4727.0.55.002 - Australian Aboriginal and Torres Strait Islander Health Survey: Users' Guide, 2012-13  
ARCHIVED ISSUE Released at 11:30 AM (CANBERRA TIME) 10/09/2014  First Issue
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Creatinine is a by-product of muscle metabolism, which circulates around the body at a constant rate in blood serum and is excreted by the body, within the urine, through the kidney filters.1

A serum creatinine result is used to calculate the estimated glomerular filtration rate (eGFR) using the Chronic Kidney Disease Epidemiology Collaboration (CKD-EPI) equation for the diagnosis of Chronic Kidney Disease (CKD).2 Whilst serum creatinine concentration is a good measure of eGFR, not all persons with CKD have a reduced eGFR, and as such, health professionals use other creatinine calculations which have been used to diagnose CKD.3 As an example, a urine creatinine result can be used with a urine albumin result to calculate the albumin/creatinine ratio (ACR) for the diagnosis of macro and microalbuminuria and subsequent CKD.1,4 Whilst serum creatinine is created at a constant rate, urinary excretion levels are influenced by muscle mass, which differ by age, sex and ethnicity. As such, there are no recommended ethnicity-specific or age-specific cut off points for ACR.3

Further information on eGFR, ACR and CKD is available in the Chronic Kidney Disease, Albumin/Creatinine Ratio and Estimated Glomerular Filtration Rate pages of this product.

In the National Aboriginal and Torres Strait Islander Health Measures Survey (NATSIHMS), two creatinine tests were used to measure the amount of serum creatinine in the blood, and urinary creatinine in the urine, at the time of the test.


Urine and serum creatinine results were obtained for persons aged 18 years and over, who participated in the NATSIHMS and who provided a urine and/or blood sample. Fasting was not required for this test.


A urine and/or blood sample was collected from participants and creatinine levels were measured at the Douglass Hanly Moir (DHM) laboratory.

There is no consensus on the epidemiological cut off reference values for measuring creatinine in serum and/or urine as creatinine production varies pending muscle mass and varies throughout infancy and childhood.3 As such, no cut off points have been defined in the NATSIHMS.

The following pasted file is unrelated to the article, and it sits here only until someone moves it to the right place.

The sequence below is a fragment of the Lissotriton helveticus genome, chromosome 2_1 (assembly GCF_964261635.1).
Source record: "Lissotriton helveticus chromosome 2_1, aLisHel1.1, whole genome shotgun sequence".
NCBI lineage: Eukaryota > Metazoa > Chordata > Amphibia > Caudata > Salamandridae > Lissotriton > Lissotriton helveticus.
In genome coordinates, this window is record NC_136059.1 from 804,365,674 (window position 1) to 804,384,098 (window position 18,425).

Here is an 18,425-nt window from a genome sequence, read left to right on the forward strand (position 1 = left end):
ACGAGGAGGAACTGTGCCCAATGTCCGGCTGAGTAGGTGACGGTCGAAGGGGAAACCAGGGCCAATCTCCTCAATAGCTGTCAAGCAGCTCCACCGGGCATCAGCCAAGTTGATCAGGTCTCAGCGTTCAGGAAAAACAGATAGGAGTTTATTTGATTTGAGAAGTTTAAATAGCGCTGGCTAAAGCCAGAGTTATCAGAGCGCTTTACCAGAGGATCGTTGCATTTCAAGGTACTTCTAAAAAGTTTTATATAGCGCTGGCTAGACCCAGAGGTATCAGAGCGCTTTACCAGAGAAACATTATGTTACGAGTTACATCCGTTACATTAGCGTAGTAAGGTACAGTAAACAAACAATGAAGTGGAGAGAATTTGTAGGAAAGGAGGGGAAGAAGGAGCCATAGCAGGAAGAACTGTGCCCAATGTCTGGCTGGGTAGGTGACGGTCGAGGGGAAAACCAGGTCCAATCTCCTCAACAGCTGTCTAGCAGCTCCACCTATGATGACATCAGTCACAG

Note that the creatinine assay (test method) used to measure serum creatinine was traceable to Isotope Dilution Mass Spectrometry (IDMS) to improve assay precision. Further information about the analysis method and machines used to measure creatinine levels is available in Excel spreadsheet format in the Downloads page of this product.

Data items

The data items and related output categories for this topic are available in Excel spreadsheet format from the Downloads page of this product.


Points to be considered when interpreting data for this topic include the following:

  • Creatinine test results do not confirm a specific diagnosis without consultation with a health professional.
  • There are a number of different test methods to measure creatinine levels and each test method may produce different results. The data from this topic should therefore be used with caution when comparing creatinine results from other studies using a different test method.

Comparability with other surveys

The NATSIHMS is the first ABS Aboriginal and Torres Strait Islander survey to collect biomedical information. Given it was also the first national level survey (ABS or otherwise) to collect such data for the Aboriginal and Torres Strait Islander population, no comparisons with previous surveys for this population are possible.

However, biomedical data was also collected for all Australians in the 2011-12 National Health Measures Survey (NHMS) and information about comparisons between the NHMS results and those of non-ABS surveys is available from the Comparisons with other Australian surveys section of the Biomedical Results for Chronic Diseases, 2011-12 publication.


1 Kidney Health Australia 2013, What is Kidney disease?, <http://www.kidney.org.au/kidneydisease/tabid/578/default.aspx>, Last accessed 08/09/2014.
2 Johnson DW, Jones GRD, Mathew TH, Ludlow MJ, Doogue MP, Jose MD, Langham RG, Lawton PD, McTaggart SJ, Peake MJ, Polkinghorne K, Usherwood T; Australasian Creatinine Consensus Working Group, 2012, 'Chronic kidney disease and automatic reporting of estimated glomerular filtration rate: new developments and revised recommendations', Med J Aust 2012, 197(4):224-225, <https://www.mja.com.au/journal/2012/197/4/chronic-kidney-disease-and-automatic-reporting-estimated-glomerular-filtration>, Last accessed 08/09/2014.
3 Johnson DW, Jones GRD, Mathew TH, Ludlow MJ, Chadban SJ, Usherwood T, Polkinghorne K, Colagiuri S, Jerums G, MacIsaac R, Martin H; Australasian Proteinuria Consensus Working Group, 2012, 'Chronic kidney disease and measurement of albuminuria or proteinuria: a position statement' Med J Aust. 2012;197:224–5, <https://www.mja.com.au/journal/2012/197/4/chronic-kidney-disease-and-measurement-albuminuria-or-proteinuria-position>, Last accessed 08/09/2014.
4 Kidney Health Australia 2013, Albuminuria, <http://www.kidney.org.au/portals/0/assets/documents/patient_information/Fact%20Sheets/Albuminuria%20fact%20sheet%20APRIL%202013.pdf>, Last accessed 08/09/2014.

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